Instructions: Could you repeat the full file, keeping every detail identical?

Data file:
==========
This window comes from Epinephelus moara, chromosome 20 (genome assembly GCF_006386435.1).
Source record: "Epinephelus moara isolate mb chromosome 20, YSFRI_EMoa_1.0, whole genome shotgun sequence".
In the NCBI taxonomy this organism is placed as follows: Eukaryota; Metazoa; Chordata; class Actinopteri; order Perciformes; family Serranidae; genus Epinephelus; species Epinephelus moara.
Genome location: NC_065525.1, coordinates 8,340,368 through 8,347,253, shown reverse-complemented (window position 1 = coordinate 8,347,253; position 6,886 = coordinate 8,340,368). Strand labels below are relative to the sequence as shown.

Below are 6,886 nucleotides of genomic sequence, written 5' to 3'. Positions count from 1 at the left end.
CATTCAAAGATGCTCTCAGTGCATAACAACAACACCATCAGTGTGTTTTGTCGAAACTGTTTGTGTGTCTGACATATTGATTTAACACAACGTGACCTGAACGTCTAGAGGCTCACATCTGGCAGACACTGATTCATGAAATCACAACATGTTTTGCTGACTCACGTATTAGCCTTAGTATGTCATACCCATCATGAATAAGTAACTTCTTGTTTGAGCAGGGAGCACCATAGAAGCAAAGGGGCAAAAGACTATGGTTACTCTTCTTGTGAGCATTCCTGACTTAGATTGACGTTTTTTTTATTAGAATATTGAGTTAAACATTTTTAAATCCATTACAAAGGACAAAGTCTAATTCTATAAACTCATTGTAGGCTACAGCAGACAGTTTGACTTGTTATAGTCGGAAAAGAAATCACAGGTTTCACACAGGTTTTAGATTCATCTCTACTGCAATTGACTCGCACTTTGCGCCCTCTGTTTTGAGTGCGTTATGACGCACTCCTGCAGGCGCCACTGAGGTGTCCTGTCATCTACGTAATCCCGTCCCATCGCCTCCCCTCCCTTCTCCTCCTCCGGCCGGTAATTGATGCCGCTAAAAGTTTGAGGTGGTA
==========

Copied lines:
This window comes from Epinephelus moara, chromosome 20 (genome assembly GCF_006386435.1).
Source record: "Epinephelus moara isolate mb chromosome 20, YSFRI_EMoa_1.0, whole genome shotgun sequence".
In the NCBI taxonomy this organism is placed as follows: Eukaryota; Metazoa; Chordata; class Actinopteri; order Perciformes; family Serranidae; genus Epinephelus; species Epinephelus moara.
Genome location: NC_065525.1, coordinates 8,340,368 through 8,347,253, shown reverse-complemented (window position 1 = coordinate 8,347,253; position 6,886 = coordinate 8,340,368). Strand labels below are relative to the sequence as shown.

Below are 6,886 nucleotides of genomic sequence, written 5' to 3'. Positions count from 1 at the left end.
CATTCAAAGATGCTCTCAGTGCATAACAACAACACCATCAGTGTGTTTTGTCGAAACTGTTTGTGTGTCTGACATATTGATTTAACACAACGTGACCTGAACGTCTAGAGGCTCACATCTGGCAGACACTGATTCATGAAATCACAACATGTTTTGCTGACTCACGTATTAGCCTTAGTATGTCATACCCATCATGAATAAGTAACTTCTTGTTTGAGCAGGGAGCACCATAGAAGCAAAGGGGCAAAAGACTATGGTTACTCTTCTTGTGAGCATTCCTGACTTAGATTGACGTTTTTTTTATTAGAATATTGAGTTAAACATTTTTAAATCCATTACAAAGGACAAAGTCTAATTCTATAAACTCATTGTAGGCTACAGCAGACAGTTTGACTTGTTATAGTCGGAAAAGAAATCACAGGTTTCACACAGGTTTTAGATTCATCTCTACTGCAATTGACTCGCACTTTGCGCCCTCTGTTTTGAGTGCGTTATGACGCACTCCTGCAGGCGCCACTGAGGTGTCCTGTCATCTACGTAATCCCGTCCCATCGCCTCCCCTCCCTTCTCCTCCTCCGGCCGGTAATTGATGCCGCTAAAAGTTTGAGGTGGTA